Although potato cultivars vary in susceptibility to leak, the standard recommended control method for all cultivars is to harvest potatoes when pulp temperatures are below 21°C. However, potatoes may be harvested with higher than ideal pulp temperatures or a cultivar may warrant stricter recommendations. Several russet cultivars were equilibrated to pulp temperatures of 12.8, 15.5, 18.3, and 21.1°C, bruised and inoculated with P. ultimum then evaluated four days later. To test how leak development in russet cultivars would respond to a change of temperature in storage, tubers were equilibrated to pulp temperatures of 15.5 and 21.1°C, bruised and inoculated then stored at 12.8, 15.5, 18.3, and 21.1°C for four days. Leak susceptibility was influenced by pulp temperature but the storage temperature had an overriding effect if altered from the original pulp temperature. Leak susceptibility differed among cultivars and by temperature. The results highlight the importance of harvesting susceptible cultivars when pulp temperatures are below 15.5°C or cooling tubers below 15.5°C when adequate refrigeration or cooling air are available to rapidly modify temperatures in storage.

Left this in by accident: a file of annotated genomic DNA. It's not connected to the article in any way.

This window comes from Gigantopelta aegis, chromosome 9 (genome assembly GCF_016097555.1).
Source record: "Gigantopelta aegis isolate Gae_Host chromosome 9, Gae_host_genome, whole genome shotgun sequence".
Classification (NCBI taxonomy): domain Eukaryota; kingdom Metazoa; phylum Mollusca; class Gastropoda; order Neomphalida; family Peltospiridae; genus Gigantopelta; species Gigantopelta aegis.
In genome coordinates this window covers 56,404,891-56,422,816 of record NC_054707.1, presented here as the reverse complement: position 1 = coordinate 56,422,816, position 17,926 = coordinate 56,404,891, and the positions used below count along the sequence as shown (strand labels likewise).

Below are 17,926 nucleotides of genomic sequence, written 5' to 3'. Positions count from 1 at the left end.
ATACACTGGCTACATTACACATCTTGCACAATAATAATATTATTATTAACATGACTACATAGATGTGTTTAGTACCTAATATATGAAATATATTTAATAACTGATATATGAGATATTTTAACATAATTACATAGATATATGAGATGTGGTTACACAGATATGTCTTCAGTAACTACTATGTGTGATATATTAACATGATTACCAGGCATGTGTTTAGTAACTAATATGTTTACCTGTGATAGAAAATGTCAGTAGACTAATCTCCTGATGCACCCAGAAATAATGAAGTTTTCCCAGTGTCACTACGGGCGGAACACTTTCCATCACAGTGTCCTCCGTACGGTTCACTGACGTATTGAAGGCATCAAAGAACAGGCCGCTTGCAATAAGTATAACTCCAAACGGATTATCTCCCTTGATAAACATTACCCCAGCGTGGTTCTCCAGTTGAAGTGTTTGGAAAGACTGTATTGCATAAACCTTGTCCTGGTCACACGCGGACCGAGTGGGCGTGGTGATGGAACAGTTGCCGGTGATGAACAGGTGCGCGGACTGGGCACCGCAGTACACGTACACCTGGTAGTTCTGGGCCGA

Pythium ultimum infects a tuber via wounds or shatter bruises, which occur during mechanical harvesting and handling. To evaluate if cultivar susceptibility to leak is related to shatter bruise susceptibility and tuber mechanical failure properties, tubers were bruised and inoculated to mimic the state of potatoes during harvest. Cultivars varied in susceptibility to leak development, shatter bruise, and mechanical failure properties. Although, leak incidence was not highly correlated to shatter bruise area and number, a relationship between leak and mechanical failure properties of the tuber was observed. Shatter bruise incidence was correlated to tissue mechanical failure properties, and these measurements could provide insight into the shatter bruise potential for a cultivar. The prevalence or susceptibility of shatter bruise could not directly explain a cultivars susceptibility to leak and therefore additional research is needed to further understand the relationship between mechanical failure properties and leak.